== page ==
Cloud images for download were found in multiple packaging formats for 16.04, if you like i386 and x64 processor families, and most do. These images are ready to download, or can be spun up in numerous clouds.
Server images have a comparatively greater choice of processor families: x86, x86-64, ARM v7, ARM64, POWER8 and IBM s390x (LinuxONE) are available for download.
What does it all mean?
Canonical has taken Ubuntu to a very strong position, and now incrementally adds features that end up sanctioning — through its support — features that others might have not considered to be ready for production use.
ZFS and Ceph are sophisticated filing systems, and they take up more CPU for casual use, and offer broadly sophisticated architectural possibilities, now also joined to OpenStack and Ubuntu’s JuJu advocacy as rapid platform construction tools.
JuJu construction kits are now available for a number of systems platform, ranging from simple WordPress to big/fat data analysis kits. While these don’t necessarily rival Docker container farms, they can almost as easily be used as Docker, rkt, and other management substrates in prototyping.
For now, using AutoPilot and OpenStack is the supported choice, and Canonical takes the nexus of making things work upon themselves, just as Red Hat must make its supported kit work. We expect Ubuntu’s popularity to continue unabated, but there isn’t anything magnificent in the 16.04 release, except continuing breadth with depth.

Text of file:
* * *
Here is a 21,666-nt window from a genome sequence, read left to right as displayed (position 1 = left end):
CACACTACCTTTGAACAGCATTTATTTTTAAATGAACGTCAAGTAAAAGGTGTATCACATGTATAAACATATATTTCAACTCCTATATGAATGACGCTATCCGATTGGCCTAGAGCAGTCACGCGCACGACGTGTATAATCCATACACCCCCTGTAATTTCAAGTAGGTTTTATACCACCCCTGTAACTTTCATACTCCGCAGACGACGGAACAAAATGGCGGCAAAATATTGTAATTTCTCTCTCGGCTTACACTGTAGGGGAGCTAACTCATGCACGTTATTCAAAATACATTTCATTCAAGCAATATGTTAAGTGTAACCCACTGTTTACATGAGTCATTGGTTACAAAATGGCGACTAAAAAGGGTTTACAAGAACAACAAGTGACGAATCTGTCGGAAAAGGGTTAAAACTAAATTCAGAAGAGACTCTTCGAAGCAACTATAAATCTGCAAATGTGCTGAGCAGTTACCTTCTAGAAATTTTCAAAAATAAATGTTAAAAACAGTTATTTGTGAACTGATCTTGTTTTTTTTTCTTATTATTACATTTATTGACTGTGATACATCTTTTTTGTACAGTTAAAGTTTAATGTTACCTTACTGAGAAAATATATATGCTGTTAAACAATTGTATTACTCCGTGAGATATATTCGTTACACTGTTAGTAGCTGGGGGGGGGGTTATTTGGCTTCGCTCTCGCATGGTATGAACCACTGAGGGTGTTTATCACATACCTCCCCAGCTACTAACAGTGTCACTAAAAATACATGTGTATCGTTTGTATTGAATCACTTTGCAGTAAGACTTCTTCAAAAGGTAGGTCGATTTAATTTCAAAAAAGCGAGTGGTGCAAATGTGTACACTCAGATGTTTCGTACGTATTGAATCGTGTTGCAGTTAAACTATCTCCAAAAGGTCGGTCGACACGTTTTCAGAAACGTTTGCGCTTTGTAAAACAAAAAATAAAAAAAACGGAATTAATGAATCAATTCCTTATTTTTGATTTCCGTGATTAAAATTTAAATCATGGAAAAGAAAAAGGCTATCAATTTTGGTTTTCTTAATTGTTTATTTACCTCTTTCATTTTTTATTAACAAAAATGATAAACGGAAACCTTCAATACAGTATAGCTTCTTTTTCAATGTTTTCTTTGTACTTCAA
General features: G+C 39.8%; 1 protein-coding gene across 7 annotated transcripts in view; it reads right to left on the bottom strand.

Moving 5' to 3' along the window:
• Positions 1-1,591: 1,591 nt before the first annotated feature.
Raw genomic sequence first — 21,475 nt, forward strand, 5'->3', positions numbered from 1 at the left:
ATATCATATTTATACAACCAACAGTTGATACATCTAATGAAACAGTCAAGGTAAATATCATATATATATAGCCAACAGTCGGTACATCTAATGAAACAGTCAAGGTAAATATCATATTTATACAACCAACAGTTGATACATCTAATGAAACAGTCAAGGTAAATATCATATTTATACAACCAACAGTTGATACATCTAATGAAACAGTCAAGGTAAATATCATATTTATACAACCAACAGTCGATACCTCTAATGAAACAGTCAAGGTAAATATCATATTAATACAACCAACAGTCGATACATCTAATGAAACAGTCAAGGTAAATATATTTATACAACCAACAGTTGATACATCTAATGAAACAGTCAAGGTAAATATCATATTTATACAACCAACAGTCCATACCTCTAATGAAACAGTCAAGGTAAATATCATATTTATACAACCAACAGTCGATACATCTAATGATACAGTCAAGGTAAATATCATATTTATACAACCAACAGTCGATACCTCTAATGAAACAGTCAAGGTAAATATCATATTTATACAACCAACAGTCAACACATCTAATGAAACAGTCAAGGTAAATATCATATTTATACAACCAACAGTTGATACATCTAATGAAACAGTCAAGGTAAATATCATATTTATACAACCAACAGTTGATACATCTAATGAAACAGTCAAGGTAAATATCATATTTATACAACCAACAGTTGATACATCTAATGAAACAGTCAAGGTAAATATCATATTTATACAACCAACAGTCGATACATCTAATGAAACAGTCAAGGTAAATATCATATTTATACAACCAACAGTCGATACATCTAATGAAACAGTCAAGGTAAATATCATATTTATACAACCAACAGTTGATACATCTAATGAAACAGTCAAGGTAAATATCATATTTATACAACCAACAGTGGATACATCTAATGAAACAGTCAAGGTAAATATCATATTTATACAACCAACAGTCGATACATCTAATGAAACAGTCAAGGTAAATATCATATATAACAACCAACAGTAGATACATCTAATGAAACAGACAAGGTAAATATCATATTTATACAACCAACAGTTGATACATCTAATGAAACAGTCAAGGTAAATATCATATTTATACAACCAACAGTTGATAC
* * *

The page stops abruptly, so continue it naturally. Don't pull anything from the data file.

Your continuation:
How We Tested Ubuntu 16.04
We downloaded and used Ubuntu 16.04 x64 cloud, server, and desktop versions, then deployed them mostly as VMs, excepting two tests. We also tested 16.04 on AWS. The cloud versions were used on local hardware using AutoPilot, Juju, and OpenStack in the lab on an HP Microserver Gen8 (i3 chipset, 8GB of memory, 1.5TB of disk, twin Gigabit Ethernet ports) testing Ubuntu and Windows 2012 R2 as VM instances.
We also deployed 16.04 server and desktop on the following platforms in our network operations center: VMware ESXi 5.1, 5.5, and 6.0, as well as Hyper-V 3.1, and XenServer 6.5.0. Additionally, we installed 16.04 desktop and server versions as virtual machines under Parallels for Mac 11.
We noted that little has changed from a deployment context from the last LTS version, 14.04, and scripts for 14.04 work with 16.04 in terms of PxE and Ubuntu’s Metal-as-a-Service — now enhanced by the OpenStack management plane. The versions are interchangeable for one-off install scripts, such as PxE loads.
The NOC is powered by HP Gen8 and Gen9 servers, a Lenovo multi-core server, and a Dell 730xd multicore server, all connected via Extreme Summit Series 10GBE switches to Expedient Data Center’s core network in Indianapolis.
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